Tularemia is a disease caused by the bacteria Francisella tularensis. Many different mammals and several species of birds have been found to be carriers, though outbreaks in the U.S. are very rare now. In the US, rats, mice, voles, beavers and rabbits have been identified as disease reservoirs with their fleas and ticks being the vectors that can carry the disease to humans.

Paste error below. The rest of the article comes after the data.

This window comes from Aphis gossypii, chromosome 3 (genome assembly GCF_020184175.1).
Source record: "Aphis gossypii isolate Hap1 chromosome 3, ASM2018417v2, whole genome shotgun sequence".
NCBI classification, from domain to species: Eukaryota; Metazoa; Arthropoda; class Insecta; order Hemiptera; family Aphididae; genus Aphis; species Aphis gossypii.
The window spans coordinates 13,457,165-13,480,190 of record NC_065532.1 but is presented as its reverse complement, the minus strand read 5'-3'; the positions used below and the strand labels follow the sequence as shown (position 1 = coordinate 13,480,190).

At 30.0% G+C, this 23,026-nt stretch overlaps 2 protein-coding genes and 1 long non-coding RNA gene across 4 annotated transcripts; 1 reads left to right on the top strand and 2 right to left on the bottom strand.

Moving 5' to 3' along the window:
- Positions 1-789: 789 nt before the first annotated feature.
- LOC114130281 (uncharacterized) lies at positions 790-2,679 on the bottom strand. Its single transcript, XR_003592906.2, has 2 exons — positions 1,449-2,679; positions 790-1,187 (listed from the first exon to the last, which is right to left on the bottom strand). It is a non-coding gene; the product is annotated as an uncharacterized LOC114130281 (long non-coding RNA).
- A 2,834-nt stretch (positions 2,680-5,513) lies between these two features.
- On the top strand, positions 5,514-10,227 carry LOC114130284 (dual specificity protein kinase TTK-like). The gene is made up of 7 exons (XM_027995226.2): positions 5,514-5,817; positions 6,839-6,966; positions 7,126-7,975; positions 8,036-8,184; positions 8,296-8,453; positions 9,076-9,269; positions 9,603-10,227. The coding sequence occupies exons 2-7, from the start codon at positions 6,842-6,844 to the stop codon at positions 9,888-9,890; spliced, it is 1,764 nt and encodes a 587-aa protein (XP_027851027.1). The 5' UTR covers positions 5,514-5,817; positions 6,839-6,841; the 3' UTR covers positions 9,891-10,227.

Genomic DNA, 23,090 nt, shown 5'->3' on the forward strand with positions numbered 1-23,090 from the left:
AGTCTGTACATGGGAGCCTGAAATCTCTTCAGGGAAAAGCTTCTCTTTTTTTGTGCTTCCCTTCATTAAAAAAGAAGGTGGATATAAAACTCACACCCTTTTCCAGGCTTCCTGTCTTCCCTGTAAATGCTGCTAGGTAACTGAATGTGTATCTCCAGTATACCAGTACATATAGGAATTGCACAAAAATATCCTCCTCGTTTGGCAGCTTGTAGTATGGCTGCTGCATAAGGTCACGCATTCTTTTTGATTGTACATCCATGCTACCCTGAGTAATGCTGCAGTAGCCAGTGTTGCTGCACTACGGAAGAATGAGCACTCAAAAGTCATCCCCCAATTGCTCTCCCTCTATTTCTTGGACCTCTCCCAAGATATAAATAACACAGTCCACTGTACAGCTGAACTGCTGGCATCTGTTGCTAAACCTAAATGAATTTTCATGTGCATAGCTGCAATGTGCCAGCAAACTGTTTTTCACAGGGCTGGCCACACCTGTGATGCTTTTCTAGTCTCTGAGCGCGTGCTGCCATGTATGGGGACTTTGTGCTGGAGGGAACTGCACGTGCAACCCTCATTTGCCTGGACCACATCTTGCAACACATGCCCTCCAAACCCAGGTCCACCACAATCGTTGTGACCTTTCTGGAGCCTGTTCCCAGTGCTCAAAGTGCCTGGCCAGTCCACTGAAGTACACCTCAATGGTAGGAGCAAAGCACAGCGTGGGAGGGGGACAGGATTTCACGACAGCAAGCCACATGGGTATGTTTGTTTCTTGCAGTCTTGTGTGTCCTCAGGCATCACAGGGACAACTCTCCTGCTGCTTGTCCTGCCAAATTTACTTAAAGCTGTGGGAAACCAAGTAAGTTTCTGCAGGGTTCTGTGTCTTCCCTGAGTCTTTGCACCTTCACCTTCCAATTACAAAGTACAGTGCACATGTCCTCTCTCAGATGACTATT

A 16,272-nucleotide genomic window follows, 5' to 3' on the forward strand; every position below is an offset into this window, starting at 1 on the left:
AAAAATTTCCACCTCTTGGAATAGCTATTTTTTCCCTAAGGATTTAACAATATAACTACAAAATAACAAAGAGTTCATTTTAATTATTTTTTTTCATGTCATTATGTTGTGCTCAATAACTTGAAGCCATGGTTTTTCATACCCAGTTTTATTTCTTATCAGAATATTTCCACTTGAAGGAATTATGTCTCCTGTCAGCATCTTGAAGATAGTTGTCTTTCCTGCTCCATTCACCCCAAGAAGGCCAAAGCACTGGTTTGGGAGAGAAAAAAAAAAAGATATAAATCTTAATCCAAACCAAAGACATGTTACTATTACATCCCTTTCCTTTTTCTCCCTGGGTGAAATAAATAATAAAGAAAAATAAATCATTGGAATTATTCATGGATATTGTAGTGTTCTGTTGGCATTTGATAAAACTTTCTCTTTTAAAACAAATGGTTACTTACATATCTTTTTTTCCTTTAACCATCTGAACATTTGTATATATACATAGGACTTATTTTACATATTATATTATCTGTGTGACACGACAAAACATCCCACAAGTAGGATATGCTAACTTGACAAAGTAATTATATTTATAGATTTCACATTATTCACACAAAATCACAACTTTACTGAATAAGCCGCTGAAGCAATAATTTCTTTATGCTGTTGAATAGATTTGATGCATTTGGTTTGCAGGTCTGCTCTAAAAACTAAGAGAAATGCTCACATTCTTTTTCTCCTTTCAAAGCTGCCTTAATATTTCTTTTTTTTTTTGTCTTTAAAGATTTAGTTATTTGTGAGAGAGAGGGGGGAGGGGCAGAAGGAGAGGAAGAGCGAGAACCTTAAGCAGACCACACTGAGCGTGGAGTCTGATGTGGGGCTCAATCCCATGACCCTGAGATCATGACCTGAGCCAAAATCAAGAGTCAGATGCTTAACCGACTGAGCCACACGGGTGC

Tularemia has also been called “rabbit fever,” and typically manifests itself with the following way: high fever, chills, fatigue, skin ulcers, and other pneumonia-like symptoms. All states in the U.S. except Hawaii have documented cases of the disease at some point in history, but it is extremely rare in the southeast.